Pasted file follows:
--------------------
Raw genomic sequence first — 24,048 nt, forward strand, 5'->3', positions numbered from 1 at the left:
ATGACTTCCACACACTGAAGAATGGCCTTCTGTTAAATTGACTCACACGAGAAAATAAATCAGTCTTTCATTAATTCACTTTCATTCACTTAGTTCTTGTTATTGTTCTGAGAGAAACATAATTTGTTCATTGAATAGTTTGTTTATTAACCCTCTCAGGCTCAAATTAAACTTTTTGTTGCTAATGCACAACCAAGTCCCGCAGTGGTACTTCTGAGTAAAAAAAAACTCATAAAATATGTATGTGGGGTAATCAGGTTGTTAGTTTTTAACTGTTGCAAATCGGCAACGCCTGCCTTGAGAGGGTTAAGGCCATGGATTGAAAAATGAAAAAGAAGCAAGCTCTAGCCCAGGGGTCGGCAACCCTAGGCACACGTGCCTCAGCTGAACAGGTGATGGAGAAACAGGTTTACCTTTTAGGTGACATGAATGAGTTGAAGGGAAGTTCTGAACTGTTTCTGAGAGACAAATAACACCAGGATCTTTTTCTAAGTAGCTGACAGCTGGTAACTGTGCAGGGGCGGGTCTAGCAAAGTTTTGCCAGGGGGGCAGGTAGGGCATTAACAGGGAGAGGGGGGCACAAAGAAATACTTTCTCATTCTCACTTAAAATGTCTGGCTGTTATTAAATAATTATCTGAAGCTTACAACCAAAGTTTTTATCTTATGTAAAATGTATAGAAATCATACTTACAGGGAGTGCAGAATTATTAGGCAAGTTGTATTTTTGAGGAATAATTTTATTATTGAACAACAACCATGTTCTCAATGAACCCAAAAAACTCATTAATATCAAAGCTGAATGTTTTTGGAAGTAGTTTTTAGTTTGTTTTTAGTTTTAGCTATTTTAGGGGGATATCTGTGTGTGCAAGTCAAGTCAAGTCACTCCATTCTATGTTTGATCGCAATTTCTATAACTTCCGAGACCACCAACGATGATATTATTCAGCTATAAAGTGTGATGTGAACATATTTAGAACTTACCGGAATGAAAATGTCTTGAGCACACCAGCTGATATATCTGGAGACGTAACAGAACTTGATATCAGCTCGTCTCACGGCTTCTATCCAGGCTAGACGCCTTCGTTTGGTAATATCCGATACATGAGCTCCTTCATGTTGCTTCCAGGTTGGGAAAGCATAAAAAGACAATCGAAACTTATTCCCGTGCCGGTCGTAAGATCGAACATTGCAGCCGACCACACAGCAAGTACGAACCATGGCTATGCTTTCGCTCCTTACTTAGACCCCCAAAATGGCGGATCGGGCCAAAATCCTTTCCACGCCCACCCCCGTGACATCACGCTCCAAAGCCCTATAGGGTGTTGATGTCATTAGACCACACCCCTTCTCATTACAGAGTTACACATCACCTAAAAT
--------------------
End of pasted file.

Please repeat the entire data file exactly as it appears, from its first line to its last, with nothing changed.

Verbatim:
Raw genomic sequence first — 24,048 nt, forward strand, 5'->3', positions numbered from 1 at the left:
ATGACTTCCACACACTGAAGAATGGCCTTCTGTTAAATTGACTCACACGAGAAAATAAATCAGTCTTTCATTAATTCACTTTCATTCACTTAGTTCTTGTTATTGTTCTGAGAGAAACATAATTTGTTCATTGAATAGTTTGTTTATTAACCCTCTCAGGCTCAAATTAAACTTTTTGTTGCTAATGCACAACCAAGTCCCGCAGTGGTACTTCTGAGTAAAAAAAAACTCATAAAATATGTATGTGGGGTAATCAGGTTGTTAGTTTTTAACTGTTGCAAATCGGCAACGCCTGCCTTGAGAGGGTTAAGGCCATGGATTGAAAAATGAAAAAGAAGCAAGCTCTAGCCCAGGGGTCGGCAACCCTAGGCACACGTGCCTCAGCTGAACAGGTGATGGAGAAACAGGTTTACCTTTTAGGTGACATGAATGAGTTGAAGGGAAGTTCTGAACTGTTTCTGAGAGACAAATAACACCAGGATCTTTTTCTAAGTAGCTGACAGCTGGTAACTGTGCAGGGGCGGGTCTAGCAAAGTTTTGCCAGGGGGGCAGGTAGGGCATTAACAGGGAGAGGGGGGCACAAAGAAATACTTTCTCATTCTCACTTAAAATGTCTGGCTGTTATTAAATAATTATCTGAAGCTTACAACCAAAGTTTTTATCTTATGTAAAATGTATAGAAATCATACTTACAGGGAGTGCAGAATTATTAGGCAAGTTGTATTTTTGAGGAATAATTTTATTATTGAACAACAACCATGTTCTCAATGAACCCAAAAAACTCATTAATATCAAAGCTGAATGTTTTTGGAAGTAGTTTTTAGTTTGTTTTTAGTTTTAGCTATTTTAGGGGGATATCTGTGTGTGCAAGTCAAGTCAAGTCACTCCATTCTATGTTTGATCGCAATTTCTATAACTTCCGAGACCACCAACGATGATATTATTCAGCTATAAAGTGTGATGTGAACATATTTAGAACTTACCGGAATGAAAATGTCTTGAGCACACCAGCTGATATATCTGGAGACGTAACAGAACTTGATATCAGCTCGTCTCACGGCTTCTATCCAGGCTAGACGCCTTCGTTTGGTAATATCCGATACATGAGCTCCTTCATGTTGCTTCCAGGTTGGGAAAGCATAAAAAGACAATCGAAACTTATTCCCGTGCCGGTCGTAAGATCGAACATTGCAGCCGACCACACAGCAAGTACGAACCATGGCTATGCTTTCGCTCCTTACTTAGACCCCCAAAATGGCGGATCGGGCCAAAATCCTTTCCACGCCCACCCCCGTGACATCACGCTCCAAAGCCCTATAGGGTGTTGATGTCATTAGACCACACCCCTTCTCATTACAGAGTTACACATCACCTAAAAT